When I was in graduate school, I had a professor whose area of interest was sample size. He published a great article on the topic (see citation below), and I find myself thinking back on the key points of it every time I am asked the question “How big of a sample do I need?”
As Dr. Lenth says, “An undersized study can be a waste of resources for not having the capability to produce useful results, while an oversized one uses more resources than are necessary.” Studies that are “too big” also have the potential to come back with every variable being statistically significant — even those variables that are of little actual importance. Clearly, finding the right sample size for your program is important but can be a balancing act! To make it easier, there are questions you can ask to help figure out what sample size is appropriate.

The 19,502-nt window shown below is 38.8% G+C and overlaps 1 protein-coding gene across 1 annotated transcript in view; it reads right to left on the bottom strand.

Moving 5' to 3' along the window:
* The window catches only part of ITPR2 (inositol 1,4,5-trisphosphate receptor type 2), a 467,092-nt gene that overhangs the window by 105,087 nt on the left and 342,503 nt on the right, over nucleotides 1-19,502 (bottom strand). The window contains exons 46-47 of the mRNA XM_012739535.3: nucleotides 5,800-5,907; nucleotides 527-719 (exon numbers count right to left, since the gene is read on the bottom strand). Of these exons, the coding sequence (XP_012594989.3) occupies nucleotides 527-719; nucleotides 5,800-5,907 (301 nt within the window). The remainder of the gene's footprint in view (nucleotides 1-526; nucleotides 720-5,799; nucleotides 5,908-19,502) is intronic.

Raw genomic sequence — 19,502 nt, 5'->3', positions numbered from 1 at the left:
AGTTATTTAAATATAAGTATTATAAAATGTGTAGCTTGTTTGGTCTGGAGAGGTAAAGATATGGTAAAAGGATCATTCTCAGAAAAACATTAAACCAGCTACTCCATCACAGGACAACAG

· Exactly what are the goals of this study?
· What do you estimate the response rate will be?
· What timeframe do you have for collecting data?
· What will happen if we don’t get the right sample size?
· Does the scope of the study need to be narrowed due to limited sample?
There is no “one size fits all” when it comes to sample size. Each program will have its own requirements; hopefully, remembering to ask a few easy questions will make finding the right one for you a relatively painless process.
Citation: Lenth, Russell V. "Some Practical Guidelines for Effective Sample Size Determination." The American Statistician. August 2001, Vol. 55, No. 3:187-193.